What makes a workshop a ClojureBridge Workshop?
- A commitment by the organizers, teachers, and students to increasing diversity in tech. You can see what that looks like by reading our "Resources on Diversity" page, or by reading how we typically describe ClojureBridge workshops to attendees:
This workshop is for underrepresented groups in tech who are interested in learning programming with Clojure, an expressive, general-purpose programming language. Men, you are welcome if you know a woman who would like to attend and come to learn Clojure together. ClojureBridge is emphatically queer and trans* friendly.
- It's free!
- An Installfest in which participants end up with a functional development environment on their machines.
- A Workshop day in which participants do hands-on work on some kind of curriculum.
The Bare Necessities
Here’s what you need for a minimum viable workshop:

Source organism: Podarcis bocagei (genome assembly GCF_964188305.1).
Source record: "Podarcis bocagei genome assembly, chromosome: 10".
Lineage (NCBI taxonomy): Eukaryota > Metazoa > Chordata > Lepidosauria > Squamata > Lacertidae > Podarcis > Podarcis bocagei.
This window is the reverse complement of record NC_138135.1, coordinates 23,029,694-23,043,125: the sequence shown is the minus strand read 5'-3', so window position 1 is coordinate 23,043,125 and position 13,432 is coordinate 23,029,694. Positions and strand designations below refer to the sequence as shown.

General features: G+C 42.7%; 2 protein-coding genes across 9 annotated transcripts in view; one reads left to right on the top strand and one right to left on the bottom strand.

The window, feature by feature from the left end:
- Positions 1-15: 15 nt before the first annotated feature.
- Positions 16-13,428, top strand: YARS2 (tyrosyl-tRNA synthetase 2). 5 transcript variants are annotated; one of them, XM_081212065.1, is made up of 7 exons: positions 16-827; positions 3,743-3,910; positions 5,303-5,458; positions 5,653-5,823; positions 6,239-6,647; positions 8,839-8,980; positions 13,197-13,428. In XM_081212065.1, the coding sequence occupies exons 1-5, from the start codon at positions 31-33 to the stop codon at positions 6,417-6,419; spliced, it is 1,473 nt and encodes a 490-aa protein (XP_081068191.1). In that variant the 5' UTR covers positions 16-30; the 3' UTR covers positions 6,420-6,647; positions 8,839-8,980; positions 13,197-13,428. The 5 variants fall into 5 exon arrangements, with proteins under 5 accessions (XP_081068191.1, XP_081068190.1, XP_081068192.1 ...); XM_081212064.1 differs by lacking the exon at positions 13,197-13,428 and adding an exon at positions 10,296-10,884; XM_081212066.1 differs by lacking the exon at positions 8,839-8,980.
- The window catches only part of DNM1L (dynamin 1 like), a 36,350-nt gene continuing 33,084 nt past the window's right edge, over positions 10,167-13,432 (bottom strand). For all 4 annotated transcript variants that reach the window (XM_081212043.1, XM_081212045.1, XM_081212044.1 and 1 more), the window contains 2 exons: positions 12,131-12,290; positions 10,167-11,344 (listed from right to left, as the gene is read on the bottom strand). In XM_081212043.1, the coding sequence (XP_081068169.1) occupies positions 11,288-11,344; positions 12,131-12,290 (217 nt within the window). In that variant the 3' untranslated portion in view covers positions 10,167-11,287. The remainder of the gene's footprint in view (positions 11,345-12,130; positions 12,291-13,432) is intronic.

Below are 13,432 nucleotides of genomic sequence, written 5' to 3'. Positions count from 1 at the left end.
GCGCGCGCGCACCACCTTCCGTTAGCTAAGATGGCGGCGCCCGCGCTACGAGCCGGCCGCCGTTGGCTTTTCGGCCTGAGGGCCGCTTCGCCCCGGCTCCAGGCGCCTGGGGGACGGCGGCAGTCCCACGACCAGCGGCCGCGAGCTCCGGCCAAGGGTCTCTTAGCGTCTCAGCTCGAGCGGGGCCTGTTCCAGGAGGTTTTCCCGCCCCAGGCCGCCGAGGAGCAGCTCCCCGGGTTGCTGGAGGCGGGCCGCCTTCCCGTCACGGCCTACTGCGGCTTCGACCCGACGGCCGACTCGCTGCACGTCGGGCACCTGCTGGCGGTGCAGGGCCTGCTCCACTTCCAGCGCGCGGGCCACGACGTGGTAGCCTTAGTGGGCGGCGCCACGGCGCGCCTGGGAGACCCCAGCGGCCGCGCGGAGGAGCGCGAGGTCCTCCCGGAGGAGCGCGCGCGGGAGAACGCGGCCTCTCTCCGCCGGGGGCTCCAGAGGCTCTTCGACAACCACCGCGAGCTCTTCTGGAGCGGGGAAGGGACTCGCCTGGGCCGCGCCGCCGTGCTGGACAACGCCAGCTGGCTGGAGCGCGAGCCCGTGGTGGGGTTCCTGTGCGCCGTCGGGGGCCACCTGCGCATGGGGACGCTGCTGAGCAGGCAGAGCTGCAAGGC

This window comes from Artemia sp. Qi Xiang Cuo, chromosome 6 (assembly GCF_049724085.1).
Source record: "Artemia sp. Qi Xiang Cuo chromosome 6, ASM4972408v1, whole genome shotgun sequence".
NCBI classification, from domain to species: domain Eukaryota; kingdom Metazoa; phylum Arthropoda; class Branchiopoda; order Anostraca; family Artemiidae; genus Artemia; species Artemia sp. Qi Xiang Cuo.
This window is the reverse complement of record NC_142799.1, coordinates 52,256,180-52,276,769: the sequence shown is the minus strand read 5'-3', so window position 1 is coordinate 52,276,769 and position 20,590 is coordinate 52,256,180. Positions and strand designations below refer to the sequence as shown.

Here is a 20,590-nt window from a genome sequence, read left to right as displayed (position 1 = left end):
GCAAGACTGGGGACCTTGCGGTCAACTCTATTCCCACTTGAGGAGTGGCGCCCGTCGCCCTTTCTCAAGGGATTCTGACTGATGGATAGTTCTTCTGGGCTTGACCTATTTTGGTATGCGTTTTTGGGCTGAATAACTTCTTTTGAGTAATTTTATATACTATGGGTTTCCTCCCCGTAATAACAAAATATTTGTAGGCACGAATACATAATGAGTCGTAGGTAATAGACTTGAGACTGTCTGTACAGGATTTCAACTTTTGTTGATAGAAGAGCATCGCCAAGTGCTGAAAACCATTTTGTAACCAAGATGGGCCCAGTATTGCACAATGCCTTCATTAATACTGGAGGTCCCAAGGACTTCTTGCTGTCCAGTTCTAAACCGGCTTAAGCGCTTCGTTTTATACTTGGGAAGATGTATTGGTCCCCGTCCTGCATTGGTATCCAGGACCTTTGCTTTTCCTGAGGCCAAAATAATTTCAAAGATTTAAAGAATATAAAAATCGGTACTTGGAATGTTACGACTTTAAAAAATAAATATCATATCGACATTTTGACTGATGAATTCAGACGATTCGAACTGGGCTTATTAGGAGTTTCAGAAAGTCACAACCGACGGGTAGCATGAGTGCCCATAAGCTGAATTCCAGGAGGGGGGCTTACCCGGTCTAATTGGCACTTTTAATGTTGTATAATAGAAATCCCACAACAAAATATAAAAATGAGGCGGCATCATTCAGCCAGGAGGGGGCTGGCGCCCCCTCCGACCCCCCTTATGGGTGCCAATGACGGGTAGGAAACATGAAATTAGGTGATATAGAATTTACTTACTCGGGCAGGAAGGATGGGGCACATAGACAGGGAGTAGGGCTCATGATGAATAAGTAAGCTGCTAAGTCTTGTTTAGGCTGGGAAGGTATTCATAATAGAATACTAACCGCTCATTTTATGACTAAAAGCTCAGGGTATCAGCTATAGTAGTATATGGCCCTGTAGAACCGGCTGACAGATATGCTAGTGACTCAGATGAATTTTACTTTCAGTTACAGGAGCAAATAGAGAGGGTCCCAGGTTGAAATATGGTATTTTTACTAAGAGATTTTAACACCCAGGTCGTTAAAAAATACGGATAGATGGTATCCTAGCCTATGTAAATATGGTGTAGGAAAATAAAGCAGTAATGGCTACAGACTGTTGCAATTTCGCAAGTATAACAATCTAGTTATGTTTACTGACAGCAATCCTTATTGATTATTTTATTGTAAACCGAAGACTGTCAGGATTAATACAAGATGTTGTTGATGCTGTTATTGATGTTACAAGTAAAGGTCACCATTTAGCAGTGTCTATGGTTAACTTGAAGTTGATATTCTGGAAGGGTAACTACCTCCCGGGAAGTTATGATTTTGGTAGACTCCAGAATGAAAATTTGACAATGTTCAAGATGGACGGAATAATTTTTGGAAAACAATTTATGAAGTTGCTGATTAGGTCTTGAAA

- A space
- Teacher Training (as late as during the Installfest)
- Installfest (Friday night)
- Workshop (Saturday day)
Any number of factors can decide the size of the workshop: the size of the space, the number of teachers available, or the number students interested. If you're striking out on your own, start small and get bigger.
Finding or Starting an Ecosystem
Workshops need to be part of an ecosystem to be successful. It seems to work best when there is a community, events, and resources available locally. For Clojure and women, regular in-person meetings seem to make a big difference. If there isn't already a monthly meetup, plan to start one after the workshop. If you have a large enough community and a founding team with stamina, plan a series of workshops, so that workshop graduates can come back and TA the next workshop. Learn, understand, practice, teach is a powerful sequence. Women often respond to need more than self-promotion; what they won't do for themselves, they will often do for a like-minded community.